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THE OLD VILLAGE OF NEW LISBON, OHIO
Biographical Notes of Its Citizens Prominent in the Affairs of
The Village, State and Nation.
BY C. S. SPEAKER, C. C. CONNELL AND GEORGE T. FARRELL,
Of the Centennial Celebration Committee
The Committee is indebted to Mr. Charles D. Dickin-
son valuable and material aid furnished to
the preparation of this sketch. They
desire to express their apprecia-
tion thereof and to extend
the same to its readers.
J. J. Bennett, Printer
History of Lisbon.
The first white man who beheld the territory embraced within the limits of the present village of Lisbon a little more than a century ago, certainly found it pleasing to the view. A well wooded plain of considerable size at the base of a level topped, forest covered hill on the north, and lying in the bend of a beautiful stream, the middle fork of the Little Beaver Creek, which separated it from the steep pine clad hills on the west and south, with numerous springs of pure cold water and a rich soil that would produce abundant crops, while fish were plentiful in the stream and game was not scarce in the forest, all served to make it an ideal place for the home of the pioneer.
It would be interesting to know just when the first settlement was made and the name of the hardy adventurer who began the work of civilization at this place, but no record is available from which to learn these facts and any one who might have given the information has long ago passed away. Enough is known, however, to fix the date of the earliest permanent settlement of this locality as being about the beginning of the last century, for Lewis Kinney, who owned the land upon which the village was laid out, built a cabin near the creek where the Arter tannery was afterward erected, and proceeded to found the town, which he named New Lisbon, on February 16, 1803. He donated lots for county buildings and erected a log court-house and jail in the Fall of that year, for which he received from the county the munificent sum of one hundred and fifty dollars. He sold the land upon which he had first settled to John Arter in 1805. His name was well known in county affairs in the early part of the nineteenth century, for he was Major of the First Battalion of Columbiana County Militia, which was first mustered in 1806, and he served in the State Senate from 1808 to 1813. He afterwards moved to Missouri.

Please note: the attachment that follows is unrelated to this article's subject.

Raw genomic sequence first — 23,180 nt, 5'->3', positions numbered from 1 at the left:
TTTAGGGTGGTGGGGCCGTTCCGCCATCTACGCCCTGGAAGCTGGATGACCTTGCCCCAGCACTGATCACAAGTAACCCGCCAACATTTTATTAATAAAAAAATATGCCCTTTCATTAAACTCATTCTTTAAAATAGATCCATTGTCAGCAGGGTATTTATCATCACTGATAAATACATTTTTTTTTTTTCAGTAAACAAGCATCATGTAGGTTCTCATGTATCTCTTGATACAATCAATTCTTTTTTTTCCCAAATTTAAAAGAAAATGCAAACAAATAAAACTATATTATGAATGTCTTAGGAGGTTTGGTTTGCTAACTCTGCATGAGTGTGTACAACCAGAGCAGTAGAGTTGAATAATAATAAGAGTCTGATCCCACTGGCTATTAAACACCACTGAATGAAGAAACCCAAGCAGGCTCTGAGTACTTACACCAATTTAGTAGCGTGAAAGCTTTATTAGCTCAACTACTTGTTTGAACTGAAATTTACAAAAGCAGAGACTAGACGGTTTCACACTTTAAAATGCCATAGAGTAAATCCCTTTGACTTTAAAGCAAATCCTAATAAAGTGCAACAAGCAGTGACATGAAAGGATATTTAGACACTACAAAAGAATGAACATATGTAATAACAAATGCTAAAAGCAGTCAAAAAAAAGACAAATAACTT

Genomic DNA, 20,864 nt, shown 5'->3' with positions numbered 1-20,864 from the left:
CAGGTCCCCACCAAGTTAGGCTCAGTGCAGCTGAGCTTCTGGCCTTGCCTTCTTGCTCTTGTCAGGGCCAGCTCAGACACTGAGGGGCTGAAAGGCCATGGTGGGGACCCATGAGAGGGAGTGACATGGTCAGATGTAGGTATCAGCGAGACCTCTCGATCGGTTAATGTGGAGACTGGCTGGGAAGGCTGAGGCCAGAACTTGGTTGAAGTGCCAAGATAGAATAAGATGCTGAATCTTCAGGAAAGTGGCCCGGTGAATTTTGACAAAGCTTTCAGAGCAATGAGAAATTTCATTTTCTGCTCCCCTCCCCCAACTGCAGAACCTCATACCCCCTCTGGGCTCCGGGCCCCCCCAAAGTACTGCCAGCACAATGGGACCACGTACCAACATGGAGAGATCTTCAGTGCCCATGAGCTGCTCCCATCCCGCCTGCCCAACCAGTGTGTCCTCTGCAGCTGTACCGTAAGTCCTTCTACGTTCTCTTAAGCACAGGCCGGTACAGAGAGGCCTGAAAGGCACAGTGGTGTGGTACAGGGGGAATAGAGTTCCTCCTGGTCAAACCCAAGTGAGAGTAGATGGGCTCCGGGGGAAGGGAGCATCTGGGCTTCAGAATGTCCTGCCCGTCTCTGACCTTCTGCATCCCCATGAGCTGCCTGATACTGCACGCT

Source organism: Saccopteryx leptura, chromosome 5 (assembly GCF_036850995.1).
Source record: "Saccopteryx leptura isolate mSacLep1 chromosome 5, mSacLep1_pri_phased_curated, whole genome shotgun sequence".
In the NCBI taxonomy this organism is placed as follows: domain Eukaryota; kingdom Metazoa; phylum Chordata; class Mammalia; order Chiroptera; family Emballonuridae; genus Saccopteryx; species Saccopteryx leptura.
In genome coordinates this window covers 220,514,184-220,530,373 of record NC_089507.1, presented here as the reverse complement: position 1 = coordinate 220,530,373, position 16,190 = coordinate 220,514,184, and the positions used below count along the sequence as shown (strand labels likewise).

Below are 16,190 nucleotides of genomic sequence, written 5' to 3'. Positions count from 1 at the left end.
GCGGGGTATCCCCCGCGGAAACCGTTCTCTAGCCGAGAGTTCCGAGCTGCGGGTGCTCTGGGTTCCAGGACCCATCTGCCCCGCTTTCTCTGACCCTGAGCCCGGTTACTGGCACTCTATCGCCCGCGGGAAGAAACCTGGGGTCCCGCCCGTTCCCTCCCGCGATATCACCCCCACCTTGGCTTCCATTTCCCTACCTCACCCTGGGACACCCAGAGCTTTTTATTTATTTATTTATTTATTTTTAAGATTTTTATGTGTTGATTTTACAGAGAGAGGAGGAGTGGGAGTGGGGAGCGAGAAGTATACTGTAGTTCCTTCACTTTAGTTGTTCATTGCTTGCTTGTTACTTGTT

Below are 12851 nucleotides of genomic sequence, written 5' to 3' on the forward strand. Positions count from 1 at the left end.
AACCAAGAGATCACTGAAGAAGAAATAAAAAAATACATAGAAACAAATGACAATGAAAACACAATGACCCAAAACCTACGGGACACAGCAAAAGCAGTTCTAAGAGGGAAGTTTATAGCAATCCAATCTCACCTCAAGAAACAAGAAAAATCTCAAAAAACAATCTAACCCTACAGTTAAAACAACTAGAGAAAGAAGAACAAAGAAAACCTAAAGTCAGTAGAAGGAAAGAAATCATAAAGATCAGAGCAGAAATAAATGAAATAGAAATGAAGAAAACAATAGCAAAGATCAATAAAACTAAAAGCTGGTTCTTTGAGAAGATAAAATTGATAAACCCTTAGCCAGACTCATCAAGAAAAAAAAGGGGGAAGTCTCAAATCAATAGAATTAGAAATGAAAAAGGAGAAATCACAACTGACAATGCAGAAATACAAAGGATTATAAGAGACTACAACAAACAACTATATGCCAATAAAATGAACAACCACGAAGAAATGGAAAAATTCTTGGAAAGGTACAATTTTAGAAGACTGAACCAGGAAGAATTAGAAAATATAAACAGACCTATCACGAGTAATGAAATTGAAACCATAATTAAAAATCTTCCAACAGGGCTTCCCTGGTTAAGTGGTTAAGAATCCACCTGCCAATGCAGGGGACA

The log court-house erected by Mr. Kinney continued in use until 1816, when the brick court- house which was torn down some years ago was built. The present structure was erected in 1871, and was occupied several years before the old brick building was razed.
William Slater first lived east of New Lisbon, where he operated a small powder mill, but in 1808 he purchased a part of the Kinney tract and proceeded to lay out an addition of out-lots to New Lisbon on the west of the original plat. The village grew steadily, but not with a modern time “boom,” and in 1809 it contained more than sixty houses, a number of them being built of stone or brick, and the population consisted almost wholly of people from the States of Virginia, Maryland, and Pennsylvania, an industrious, energetic, thrifty and law abiding class of citizens.
Among those who came early to locate in New Lisbon were General Rezin Beal, the Harbaughs, Arters, Shawkes, Potters, Blocksons, Hostetters, Watsons, Smalls, Thompsons, Endleys, Springers, Greens, Crowls, Helmans, Vallandighams, Richardsons, Briggses and others whose names are very familiar, as many of their descendants are now, or have been within a comparatively recent period, residents of the town.
These pioneers deserve more than a passing notice, but lack of space forbids an extended account of them.